Hosting Your WP Plugin with Aptana and Subclipse – Video pt. 2

wp-pluginThis is the 2nd part of this 3 part video series on hosting a plugin on WordPress.org.  There are 3 easy steps to accomplish this, but you need to do them all and you have to do them in order.  So if you haven’t already gotten your WordPress Subversion repository in an email, take a look at Part 1 of this series here. Here in Part 2, we’re going to download and install the Aptana IDE to use as a graphical interface to subversion.  WordPress very helpfully provides instructions for the bare basics needed to use SVN to get your plugin hosted. picture-4Take a gander at the image at the right.  That sent shivers down my spine.  I did download SVN and tried a few SVN commands from the terminal.  And they worked, but I really wanted something a little more point-and-click.  And Aptana was it.

If you want to give the manual version of SVN a go, check out the WordPress instructions here.

A Word on SVN

SVN is a code repository that provides superb versioning and access controls for development teams. These types of tools are particularly necessary in large development groups where many developers might be working on the same code. If you’re like me, you may have only the faintest idea as to what SVN does. Well, not to fear. These next two videos are going to tell you exactly what you need to do in order to get your plugin’s code into the repository.

Configuring Aptana for Subversion Integration

Aptana is an IDE that is based on the open source Eclipse IDE project. The following video shows you how to download and configure Aptana for connecting to your repository.

You probably noticed that the sound was cut off there at the end.  ScreenToaster was having some problems and it was cutting off recording audio at 4:00 mins.  And I’m so bad at doing these videos that I couldn’t bear trying it yet again for 10 seconds more sound.  Basically I said, “The Subclipse box will show up in the bottom right.  And check out part 3, which brings it home!”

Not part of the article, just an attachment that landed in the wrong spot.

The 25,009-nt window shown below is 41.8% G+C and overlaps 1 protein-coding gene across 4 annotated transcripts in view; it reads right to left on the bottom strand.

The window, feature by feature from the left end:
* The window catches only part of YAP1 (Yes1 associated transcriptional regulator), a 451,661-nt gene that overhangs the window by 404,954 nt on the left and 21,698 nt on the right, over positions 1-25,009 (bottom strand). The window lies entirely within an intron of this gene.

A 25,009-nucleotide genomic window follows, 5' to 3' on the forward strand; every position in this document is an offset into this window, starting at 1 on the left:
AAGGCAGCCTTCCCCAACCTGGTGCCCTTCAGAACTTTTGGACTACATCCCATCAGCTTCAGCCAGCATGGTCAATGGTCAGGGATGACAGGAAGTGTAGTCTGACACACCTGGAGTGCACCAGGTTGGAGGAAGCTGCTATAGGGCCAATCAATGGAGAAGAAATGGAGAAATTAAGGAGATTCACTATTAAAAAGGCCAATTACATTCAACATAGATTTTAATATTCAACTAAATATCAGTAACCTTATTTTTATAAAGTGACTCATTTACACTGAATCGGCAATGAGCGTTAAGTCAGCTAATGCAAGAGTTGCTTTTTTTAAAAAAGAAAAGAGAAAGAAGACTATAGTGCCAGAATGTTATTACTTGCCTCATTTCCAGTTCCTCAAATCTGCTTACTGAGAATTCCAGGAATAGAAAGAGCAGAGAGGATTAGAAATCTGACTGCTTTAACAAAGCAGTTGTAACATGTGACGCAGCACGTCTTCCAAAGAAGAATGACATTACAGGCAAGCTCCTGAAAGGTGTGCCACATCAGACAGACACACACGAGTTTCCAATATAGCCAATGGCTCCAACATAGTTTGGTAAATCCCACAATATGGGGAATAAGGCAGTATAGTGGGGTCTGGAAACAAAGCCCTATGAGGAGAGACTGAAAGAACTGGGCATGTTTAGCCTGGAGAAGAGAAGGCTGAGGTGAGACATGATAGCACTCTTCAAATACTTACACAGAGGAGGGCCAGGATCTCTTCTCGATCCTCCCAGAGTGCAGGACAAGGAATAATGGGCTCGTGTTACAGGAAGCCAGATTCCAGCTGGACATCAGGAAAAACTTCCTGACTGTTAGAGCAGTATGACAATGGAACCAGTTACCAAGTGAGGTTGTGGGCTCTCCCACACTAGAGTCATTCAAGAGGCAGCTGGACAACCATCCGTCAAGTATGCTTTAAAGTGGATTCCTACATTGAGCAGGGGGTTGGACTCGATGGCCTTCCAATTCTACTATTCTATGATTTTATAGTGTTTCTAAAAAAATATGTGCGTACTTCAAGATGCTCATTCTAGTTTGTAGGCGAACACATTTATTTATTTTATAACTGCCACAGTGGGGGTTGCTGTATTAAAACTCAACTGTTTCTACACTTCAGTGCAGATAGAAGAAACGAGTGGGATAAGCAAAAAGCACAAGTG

Once you’ve configured Aptana and SVN (Subclipse), you’re now ready to make the connection to your remote WordPress plugin repository.  So, check out video 3 which demonstrates the steps for getting your plugin files into the repository.

Cheers!

Byron

3 Responses to Hosting Your WP Plugin with Aptana and Subclipse – Video pt. 2

  1. Dave Doolin April 30, 2009 at 6:17 pm #

    Byron,

    You have a great speaking voice.

    For the very few screencasts I’ve done, I’ve scripted them and practiced.

    If I don’t do that, I end up tripping all over my tongue.

    Sometimes it takes 4-6 cuts to get it right. And it never ends up perfect. But it does end up not too bad.

    Also, I don’t need to read the script after I do a few cuts. I just glance at it to make sure I know where I’m at.

    Very helpful series, thanks for providing it.

  2. Byron Bennett May 1, 2009 at 7:21 am #

    Thanks Dave,

    It takes me a number of takes as well. The first couple, of takes, you’re wondering if I’m even a native English speaker.

    If I ever get the time, I’ve got to do a whole of more of these things for PhotoSmash…time…that’s the problem!

    Cheers,
    Byron

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  1. How to Host a Plugin on WordPress - Video pt. 1 » WhyPad - January 24, 2009

    […] you get your Repository notification email, your now ready for step 2. Check out video #2! Cheers! Byron SHARETHIS.addEntry({ title: “How to Host a Plugin on WordPress – Video pt. 1”, url: […]

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